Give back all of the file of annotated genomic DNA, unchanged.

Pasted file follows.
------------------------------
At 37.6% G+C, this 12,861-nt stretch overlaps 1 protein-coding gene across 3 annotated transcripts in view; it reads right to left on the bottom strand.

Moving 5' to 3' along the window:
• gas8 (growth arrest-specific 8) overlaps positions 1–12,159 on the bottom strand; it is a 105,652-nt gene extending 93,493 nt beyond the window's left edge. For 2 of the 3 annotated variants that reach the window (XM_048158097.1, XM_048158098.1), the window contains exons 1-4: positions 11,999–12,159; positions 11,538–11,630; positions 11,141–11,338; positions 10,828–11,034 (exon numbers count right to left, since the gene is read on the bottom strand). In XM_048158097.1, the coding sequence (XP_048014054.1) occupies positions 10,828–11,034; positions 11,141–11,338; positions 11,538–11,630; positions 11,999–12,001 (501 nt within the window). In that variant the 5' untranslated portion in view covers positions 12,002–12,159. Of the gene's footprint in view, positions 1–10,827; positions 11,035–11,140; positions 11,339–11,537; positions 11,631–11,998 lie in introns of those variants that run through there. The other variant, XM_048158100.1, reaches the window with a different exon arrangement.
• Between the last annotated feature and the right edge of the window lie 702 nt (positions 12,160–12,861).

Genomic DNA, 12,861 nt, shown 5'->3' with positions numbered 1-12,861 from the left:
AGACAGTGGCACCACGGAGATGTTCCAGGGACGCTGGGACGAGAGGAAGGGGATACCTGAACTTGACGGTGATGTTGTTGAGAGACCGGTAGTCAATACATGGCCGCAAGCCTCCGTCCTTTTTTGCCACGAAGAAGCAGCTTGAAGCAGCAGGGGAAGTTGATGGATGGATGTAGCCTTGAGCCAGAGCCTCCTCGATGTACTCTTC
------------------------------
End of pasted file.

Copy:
At 37.6% G+C, this 12,861-nt stretch overlaps 1 protein-coding gene across 3 annotated transcripts in view; it reads right to left on the bottom strand.

Moving 5' to 3' along the window:
• gas8 (growth arrest-specific 8) overlaps positions 1–12,159 on the bottom strand; it is a 105,652-nt gene extending 93,493 nt beyond the window's left edge. For 2 of the 3 annotated variants that reach the window (XM_048158097.1, XM_048158098.1), the window contains exons 1-4: positions 11,999–12,159; positions 11,538–11,630; positions 11,141–11,338; positions 10,828–11,034 (exon numbers count right to left, since the gene is read on the bottom strand). In XM_048158097.1, the coding sequence (XP_048014054.1) occupies positions 10,828–11,034; positions 11,141–11,338; positions 11,538–11,630; positions 11,999–12,001 (501 nt within the window). In that variant the 5' untranslated portion in view covers positions 12,002–12,159. Of the gene's footprint in view, positions 1–10,827; positions 11,035–11,140; positions 11,339–11,537; positions 11,631–11,998 lie in introns of those variants that run through there. The other variant, XM_048158100.1, reaches the window with a different exon arrangement.
• Between the last annotated feature and the right edge of the window lie 702 nt (positions 12,160–12,861).

Genomic DNA, 12,861 nt, shown 5'->3' with positions numbered 1-12,861 from the left:
AGACAGTGGCACCACGGAGATGTTCCAGGGACGCTGGGACGAGAGGAAGGGGATACCTGAACTTGACGGTGATGTTGTTGAGAGACCGGTAGTCAATACATGGCCGCAAGCCTCCGTCCTTTTTTGCCACGAAGAAGCAGCTTGAAGCAGCAGGGGAAGTTGATGGATGGATGTAGCCTTGAGCCAGAGCCTCCTCGATGTACTCTTC